A few weeks ago, I realized that I missed blogging. It’s not that all that many people read my blog, but I enjoy it. Having a place to show off my various personal projects encourages me to do more of them, and writing about my thoughts encourages me to think more deeply. In short, I’ve decided that blogging is good for me.

They say that it takes an average of six attempts to form a new habit (source: a class that I sat in on in college; totally reliable). And I think this is probably attempt number two, in recent memory. So who knows which side of the bell curve this latest blogging revival is on. But we’re going to give it a go.

The Year in Review

Let’s be real for a second: lots of things about 2016 shat. Yes, the latest trend on Facebook right now is to say, “I’m sick of everyone complaining about 2016. Therefore I refuse to do it, because everyone else is doing it. Harumph!” And, honestly, 2016 wasn’t all that bad. But parts of 2016 were an absolute shit-storm, and I think it’s ok to say it out loud: 2016, we’re disappointed in you. 2017, DO BETTER.

But since this is my blog, and since I call the shots here, let’s have a look at my 2016.

2016 started out with a new place to live. I rented a house for the first time, which, because of the absurdities of the Seattle housing market, ended up being cheaper than the apartment I was previously renting, and comes with more amenities… go figure. Plus, I now have a front lawn and a carport. Sweet.

Oh yeah, it snowed here in 2016 also... what? It doesn't snow in Seattle.

It also snowed here in 2016… what? It doesn’t snow in Seattle.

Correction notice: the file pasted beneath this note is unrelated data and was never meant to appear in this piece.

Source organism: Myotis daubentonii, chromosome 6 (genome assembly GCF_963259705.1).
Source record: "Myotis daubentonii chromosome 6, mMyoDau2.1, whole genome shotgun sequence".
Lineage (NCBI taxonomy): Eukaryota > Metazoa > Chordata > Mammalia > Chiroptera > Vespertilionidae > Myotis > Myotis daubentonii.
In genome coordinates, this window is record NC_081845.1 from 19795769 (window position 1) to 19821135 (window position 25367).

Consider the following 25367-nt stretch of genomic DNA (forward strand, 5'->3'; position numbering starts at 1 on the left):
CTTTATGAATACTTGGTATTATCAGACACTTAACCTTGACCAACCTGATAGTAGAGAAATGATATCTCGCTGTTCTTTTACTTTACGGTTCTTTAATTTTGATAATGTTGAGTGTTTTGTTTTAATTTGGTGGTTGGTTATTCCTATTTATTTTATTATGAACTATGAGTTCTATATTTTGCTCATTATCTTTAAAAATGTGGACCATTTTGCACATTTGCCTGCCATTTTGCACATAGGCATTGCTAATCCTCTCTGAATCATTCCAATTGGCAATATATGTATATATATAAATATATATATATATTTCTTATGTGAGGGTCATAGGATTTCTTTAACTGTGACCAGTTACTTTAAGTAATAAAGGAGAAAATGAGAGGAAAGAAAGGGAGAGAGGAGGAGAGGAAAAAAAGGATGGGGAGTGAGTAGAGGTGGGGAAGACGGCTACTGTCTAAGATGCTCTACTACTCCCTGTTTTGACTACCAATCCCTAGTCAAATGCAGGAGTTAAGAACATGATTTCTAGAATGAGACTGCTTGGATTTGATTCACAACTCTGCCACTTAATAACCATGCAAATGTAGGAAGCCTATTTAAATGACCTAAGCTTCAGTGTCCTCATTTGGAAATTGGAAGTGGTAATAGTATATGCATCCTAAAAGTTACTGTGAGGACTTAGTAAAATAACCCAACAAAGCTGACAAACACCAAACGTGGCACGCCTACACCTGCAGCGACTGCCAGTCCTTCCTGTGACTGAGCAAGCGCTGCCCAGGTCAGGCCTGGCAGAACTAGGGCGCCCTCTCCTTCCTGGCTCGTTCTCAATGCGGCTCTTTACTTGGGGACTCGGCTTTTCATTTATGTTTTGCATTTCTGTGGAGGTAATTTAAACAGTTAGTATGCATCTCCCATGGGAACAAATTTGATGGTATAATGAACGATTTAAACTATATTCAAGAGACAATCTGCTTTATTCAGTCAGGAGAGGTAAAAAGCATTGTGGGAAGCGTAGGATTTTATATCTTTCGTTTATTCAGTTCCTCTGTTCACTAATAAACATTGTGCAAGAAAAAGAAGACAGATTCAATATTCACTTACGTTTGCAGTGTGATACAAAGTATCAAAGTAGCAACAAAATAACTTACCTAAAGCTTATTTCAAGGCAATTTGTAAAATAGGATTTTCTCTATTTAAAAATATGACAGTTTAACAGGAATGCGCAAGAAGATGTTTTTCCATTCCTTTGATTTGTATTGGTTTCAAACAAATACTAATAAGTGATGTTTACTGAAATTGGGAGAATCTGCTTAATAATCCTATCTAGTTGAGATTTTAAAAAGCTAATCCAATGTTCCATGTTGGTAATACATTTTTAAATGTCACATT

2016 also ushered in the age of the motorcycle for me. I bought a used, 1978 Yamaha XS650 in late 2015, got my license, and then started to ride early on in the new year. Because Seattle is wonderfully temperate, riding year-round is a possibility, and my first few months of riding occurred during the winter. This made summer riding an absolute treat.

Isn't she beautiful?

Isn’t she beautiful?

Since the bike is 38 years old, it needs a lot of love, but the engine runs great. Most of the work it needs is cosmetic, and I’m having a new seat made for it now. Other things it needs are a new tank and side-covers (or to have them repainted), new rims (I’m thinking mags), and to have the entire engine gunked and cleaned off.

In January, 2016, I also fulfilled my lifelong dream of getting an amateur radio license. For those who don’t know, amateur radio is a hobby that dates back to the early days of radio. Certain radio frequencies are reserved for people with a special civilian license, which allows them to transmit radio signals (most people are only allowed to use walkie-talkies on something called the Family Radio Service band). Radio Amateurs (sometimes called Hams) generally use their radios for hobby purposes like trying for the furthest radio contact they can make, building new radio equipment, or chatting with people all over the world. But they also volunteer as emergency and event coordinators, relaying information to make things run more smoothly.

I haven’t done much with my license yet, but I’m planning to get a nice base-station radio and start messing around with it more at some point this year. If there are any hams reading, my call-sign is KG8QEM.